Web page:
‘Get some sleep,’ said Jonas. ‘Hisham will wake us if there’s a real problem.’

They were woken sometime later by the machine flying overhead once more, but again it simply passed over.

Hisham was supposed to wake Llew when it was her turn on watch, but instead she woke alone. Sensing the lateness of the hour as soon as her eyes flickered, she threw her bedroll back and kicked her way free. Hisham gave a small groan at her lack of care for minimizing noise, but otherwise didn’t wake. And Braph, as always, slumbered deeply, safe in the knowledge that he wasn’t trusted to watch over the others while they slept.

Jonas sat at the base of a tree a few strides from the hub of their camp looking off into the distance. The fog hadn’t lifted all day and the air was still freezing.

She walked over and crouched next to him. He smiled at her and patted the ground beside him. She swung down, planting her arse, and drawing her knees up and they sat in an airy silence as was often their custom.

After a sleep broken by so much noise, the quiet stillness of the early evening was more than welcome, and almost enough to give a sense of security. Enveloped in thick fog, it felt as if they were the only two people in the world. Llew smiled to herself, savoring the moment. There hadn’t been too many like it in recent weeks, and she doubted more would be forthcoming anytime soon.

‘What are we doing?’ she asked, more to open dialogue than any desire to know the answer. They were chasing Aris down, on their way to rescuing Llew’s ma and Jonas’s son. What did it matter if Aris was more powerful than anyone else in the world and would more than likely kill them all within minutes of them finding him? Unless they got lucky and stumbled upon him after he’d worn himself out, but Llew was struggling to believe they’d get that lucky.

‘The right thing.’ Jonas sniffed at a drip on the tip of his nose but didn’t bother to wipe it.

‘We’re both a bit daft when it comes to preserving our own lives, aren’t we?’ Llew sought to keep the mood light.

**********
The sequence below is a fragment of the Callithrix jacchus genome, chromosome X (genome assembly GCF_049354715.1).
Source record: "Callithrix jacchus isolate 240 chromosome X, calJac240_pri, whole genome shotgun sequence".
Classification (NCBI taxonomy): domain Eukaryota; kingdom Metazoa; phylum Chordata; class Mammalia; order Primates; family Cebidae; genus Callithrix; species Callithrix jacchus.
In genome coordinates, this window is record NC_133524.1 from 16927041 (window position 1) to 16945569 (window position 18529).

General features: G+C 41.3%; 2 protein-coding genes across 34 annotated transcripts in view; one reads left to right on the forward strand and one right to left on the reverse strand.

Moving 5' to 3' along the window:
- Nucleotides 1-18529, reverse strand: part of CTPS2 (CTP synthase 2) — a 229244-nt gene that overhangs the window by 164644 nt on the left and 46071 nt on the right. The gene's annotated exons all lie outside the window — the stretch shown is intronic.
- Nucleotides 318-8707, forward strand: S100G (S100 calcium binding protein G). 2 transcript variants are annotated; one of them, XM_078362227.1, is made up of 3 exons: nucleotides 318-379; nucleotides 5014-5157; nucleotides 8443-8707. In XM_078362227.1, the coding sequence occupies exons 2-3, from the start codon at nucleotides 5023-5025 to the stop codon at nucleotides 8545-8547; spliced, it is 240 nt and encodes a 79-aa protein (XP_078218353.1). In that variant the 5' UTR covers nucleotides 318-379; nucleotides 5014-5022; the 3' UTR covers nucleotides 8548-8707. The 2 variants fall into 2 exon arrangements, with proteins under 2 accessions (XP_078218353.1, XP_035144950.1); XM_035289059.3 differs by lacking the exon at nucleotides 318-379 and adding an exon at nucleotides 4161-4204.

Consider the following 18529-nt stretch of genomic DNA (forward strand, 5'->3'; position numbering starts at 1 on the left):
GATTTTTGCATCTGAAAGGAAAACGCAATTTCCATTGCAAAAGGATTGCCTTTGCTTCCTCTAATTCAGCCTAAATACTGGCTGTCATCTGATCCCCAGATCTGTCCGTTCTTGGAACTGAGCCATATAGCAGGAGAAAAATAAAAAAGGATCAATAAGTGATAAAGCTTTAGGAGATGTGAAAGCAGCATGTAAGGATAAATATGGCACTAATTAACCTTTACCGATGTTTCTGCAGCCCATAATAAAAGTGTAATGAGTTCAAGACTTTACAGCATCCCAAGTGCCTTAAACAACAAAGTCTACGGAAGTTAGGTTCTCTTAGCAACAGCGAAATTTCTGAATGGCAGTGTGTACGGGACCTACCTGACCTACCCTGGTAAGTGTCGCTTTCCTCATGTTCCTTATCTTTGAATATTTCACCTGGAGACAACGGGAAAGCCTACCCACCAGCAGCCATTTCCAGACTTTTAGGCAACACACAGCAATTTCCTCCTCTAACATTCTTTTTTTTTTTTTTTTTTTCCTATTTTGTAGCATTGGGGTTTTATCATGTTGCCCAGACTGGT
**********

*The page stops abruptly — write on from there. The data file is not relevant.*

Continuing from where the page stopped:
Jonas coughed out one laughing breath, still peering straight ahead into the thick murk.

‘I mean, I’ve died, or nearly died how many times in the last few months? And you? Died once, and tried again yesterday,’ Llew continued. ‘And now, here we are . . .’


Llew wasn’t sure if Jonas was really listening. He seemed lost in his own thoughts.

What little light there was bounced off something twirling between his fingers. The glint had Llew assuming it was Jonas’s little bottle. Disappointed as she was, she could hardly blame him with all they’d been through, but there was still so much more to come. She hoped he hadn’t drunk too much. Looking down, though, she saw it wasn’t glass, but a white flower amongst a small collection of tiny blue flowers. Jonas idly rolled them in his fingers, spinning the flopping flower heads one way and then the other. He must have picked them earlier in his shift, as they had lost their turgor. He turned to her and followed her gaze.

‘Oh!’ He stopped the spinning and gripped the stems in a fist. He flipped his wrist a couple of times, throwing the flowers this way and that, frowning at their flaccid form. ‘These are . . .’ He made to pass them to her, but stopped, pulling back. ‘They were . . .’ He rolled his wrist a couple more times, demonstrating the bouquet’s tiredness again. ‘. . . for you.’ He grimaced.

‘Can I?’ She reached a hand out.

‘Um.’ The flowers flopped once, and again. ‘Oh.’ He passed them to her. ‘Sorry.’

‘They’re lovely.’ Or they would have been. Regardless, the sentiment had been. ‘Thank you.’

He peered at her through the low light. ‘You’re welcome?’

‘No one’s ever given me flowers before.’

‘No one?’

She shook her head.

‘Not having nothin’ to compare it to don’t mean you shouldn’t expect better.’ He stood and held out a hand. ‘Come on. Let’s find you some more.’

She let him help her up and followed him away from the camp. The sky was still light, but the sun was well down, nearly gone. A bird fluttered up to the treetops. Another took off behind them. In the still, chilly air, sounds were crisp, clear. They would hear trouble coming.